There are few composers who simultaneously exemplify both restraint and innovation as well as Felix Mendelssohn-Bartholdy. Heavily inspired by both the Classical and Romantic traditions, Mendelssohn saw his life’s purpose as being to “continue working on the legacy left to me by the great masters… The work should also carry on from where it left off in accordance with one’s creative powers, and not be solely an unimaginative repetition of what has been.”
Mendelssohn’s two piano trios provide some of the finest examples of the balance he was able to achieve between deference to the great masters, in this case Ludwig van Beethoven, and a more Romantic sensibility for chromaticism, harmony and orchestration. A noted pianist in his own right, Mendelssohn performed the piano part on the premieres of both trios, along with Ferdinand David on violin and Carl Wittmann on cello. In this release these roles are filled by violinist Julia Fischer, cellist Daniel Müller-Schott and pianist Jonathan Gilad.
The contrast between the two piano works is striking. The Piano Trio in D minor was written in 1839, during the artistic and personal zenith of Mendelssohn’s career. After years of remarkable success all over Europe, his appointment as director of the Leipzig Gewandhaus concerts in 1835 ensured that he could finally began to settle down in Germany, secure in his financial prospects. Two years later, Mendelssohn married and appeared to relish his new life as a husband and father of five. The first piano trio clearly reflects this elated mood, with lively dance movements and joyful, lyrical themes that this release manages to capture perfectly.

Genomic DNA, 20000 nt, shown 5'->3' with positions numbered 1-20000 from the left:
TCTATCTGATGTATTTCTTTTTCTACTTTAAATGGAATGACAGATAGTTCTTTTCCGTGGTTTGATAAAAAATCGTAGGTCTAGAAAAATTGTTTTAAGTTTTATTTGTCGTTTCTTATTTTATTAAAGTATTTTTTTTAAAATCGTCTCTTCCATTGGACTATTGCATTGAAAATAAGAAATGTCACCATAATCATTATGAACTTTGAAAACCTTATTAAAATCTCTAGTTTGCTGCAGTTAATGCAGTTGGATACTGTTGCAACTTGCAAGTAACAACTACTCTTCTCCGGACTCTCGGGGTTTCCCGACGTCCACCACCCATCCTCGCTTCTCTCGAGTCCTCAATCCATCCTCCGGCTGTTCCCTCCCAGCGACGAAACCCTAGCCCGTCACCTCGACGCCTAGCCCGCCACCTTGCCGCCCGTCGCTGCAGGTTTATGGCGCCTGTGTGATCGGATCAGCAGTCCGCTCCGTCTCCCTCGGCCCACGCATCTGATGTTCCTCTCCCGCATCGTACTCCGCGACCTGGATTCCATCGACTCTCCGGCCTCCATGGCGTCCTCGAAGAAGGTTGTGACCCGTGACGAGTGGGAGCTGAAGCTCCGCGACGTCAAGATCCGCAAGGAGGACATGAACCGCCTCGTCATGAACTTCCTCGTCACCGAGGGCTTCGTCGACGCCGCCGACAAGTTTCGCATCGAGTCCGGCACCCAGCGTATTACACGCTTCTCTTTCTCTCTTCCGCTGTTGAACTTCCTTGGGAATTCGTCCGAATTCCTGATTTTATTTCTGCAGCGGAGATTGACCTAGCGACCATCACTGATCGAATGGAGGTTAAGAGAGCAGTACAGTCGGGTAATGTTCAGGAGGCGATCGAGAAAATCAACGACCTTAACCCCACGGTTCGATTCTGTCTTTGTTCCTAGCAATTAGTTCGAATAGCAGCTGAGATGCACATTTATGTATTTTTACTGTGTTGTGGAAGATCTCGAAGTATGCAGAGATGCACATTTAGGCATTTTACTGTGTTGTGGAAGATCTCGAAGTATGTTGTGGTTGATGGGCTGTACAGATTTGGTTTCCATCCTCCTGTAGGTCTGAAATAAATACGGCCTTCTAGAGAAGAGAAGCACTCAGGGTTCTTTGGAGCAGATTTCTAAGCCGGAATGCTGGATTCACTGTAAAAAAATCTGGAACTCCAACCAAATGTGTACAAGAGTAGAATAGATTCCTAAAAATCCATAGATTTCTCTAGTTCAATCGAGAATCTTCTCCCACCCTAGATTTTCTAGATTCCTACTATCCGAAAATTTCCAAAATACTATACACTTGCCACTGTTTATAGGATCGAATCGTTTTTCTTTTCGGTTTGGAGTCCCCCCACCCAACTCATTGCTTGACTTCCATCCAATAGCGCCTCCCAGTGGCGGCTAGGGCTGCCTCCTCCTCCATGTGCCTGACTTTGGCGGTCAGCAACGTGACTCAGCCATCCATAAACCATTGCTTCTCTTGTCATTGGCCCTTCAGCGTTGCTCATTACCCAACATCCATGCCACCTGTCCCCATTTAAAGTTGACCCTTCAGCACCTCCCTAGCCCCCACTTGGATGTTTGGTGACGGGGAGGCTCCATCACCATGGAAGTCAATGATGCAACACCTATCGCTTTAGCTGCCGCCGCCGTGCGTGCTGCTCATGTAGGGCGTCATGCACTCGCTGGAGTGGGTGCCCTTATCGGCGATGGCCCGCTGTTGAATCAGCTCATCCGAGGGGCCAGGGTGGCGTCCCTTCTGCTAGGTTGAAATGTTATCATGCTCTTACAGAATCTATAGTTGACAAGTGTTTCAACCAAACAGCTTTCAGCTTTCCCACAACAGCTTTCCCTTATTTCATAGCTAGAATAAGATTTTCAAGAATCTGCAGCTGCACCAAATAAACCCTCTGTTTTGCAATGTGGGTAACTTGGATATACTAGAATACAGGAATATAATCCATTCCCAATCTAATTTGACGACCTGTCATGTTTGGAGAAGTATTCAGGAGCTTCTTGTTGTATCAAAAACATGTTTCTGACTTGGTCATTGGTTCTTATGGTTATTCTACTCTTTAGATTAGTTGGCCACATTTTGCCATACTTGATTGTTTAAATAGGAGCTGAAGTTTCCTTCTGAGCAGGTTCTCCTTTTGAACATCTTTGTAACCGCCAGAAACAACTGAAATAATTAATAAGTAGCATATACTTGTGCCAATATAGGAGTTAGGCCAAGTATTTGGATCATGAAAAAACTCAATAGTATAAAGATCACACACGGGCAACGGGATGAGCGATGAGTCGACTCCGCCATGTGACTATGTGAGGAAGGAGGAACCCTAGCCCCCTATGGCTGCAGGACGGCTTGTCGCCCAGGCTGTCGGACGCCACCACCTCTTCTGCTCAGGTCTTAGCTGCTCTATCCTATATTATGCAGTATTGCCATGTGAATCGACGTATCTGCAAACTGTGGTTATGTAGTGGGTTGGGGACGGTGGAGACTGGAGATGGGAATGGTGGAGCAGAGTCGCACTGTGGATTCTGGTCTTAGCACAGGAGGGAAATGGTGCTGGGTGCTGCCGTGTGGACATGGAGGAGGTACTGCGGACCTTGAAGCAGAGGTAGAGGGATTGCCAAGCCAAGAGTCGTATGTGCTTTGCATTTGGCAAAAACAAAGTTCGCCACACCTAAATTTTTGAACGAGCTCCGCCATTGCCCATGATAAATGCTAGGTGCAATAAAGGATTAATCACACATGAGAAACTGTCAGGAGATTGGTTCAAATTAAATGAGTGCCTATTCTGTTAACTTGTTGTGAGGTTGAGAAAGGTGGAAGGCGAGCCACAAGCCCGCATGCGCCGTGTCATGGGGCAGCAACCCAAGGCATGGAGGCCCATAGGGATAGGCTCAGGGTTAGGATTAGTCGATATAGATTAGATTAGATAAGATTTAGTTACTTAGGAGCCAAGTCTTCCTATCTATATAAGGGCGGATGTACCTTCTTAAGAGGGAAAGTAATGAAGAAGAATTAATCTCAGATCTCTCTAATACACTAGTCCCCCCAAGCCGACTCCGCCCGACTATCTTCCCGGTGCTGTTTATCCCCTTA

In contrast the Piano Trio in C minor, written only five years later, reflects a much more tumultuous period in Mendelssohn’s life. His mother had died in 1843 and his health was beginning to turn for the worse, culminating in a fatal stroke on November 4th, 1847. Musically, this contributed to a period of dark timbres, tense tempos and increased chromaticism. Even during this gloomy time the tone is more understated than melodramatic, tending towards a more subtle form of subversion which is even more difficult to pull off, and all the more enjoyable when performed as convincingly as it is by Fischer, Müller-Schott and Gilad.
The digital files can be downloaded from the original release with catalogue number PTC 5186 085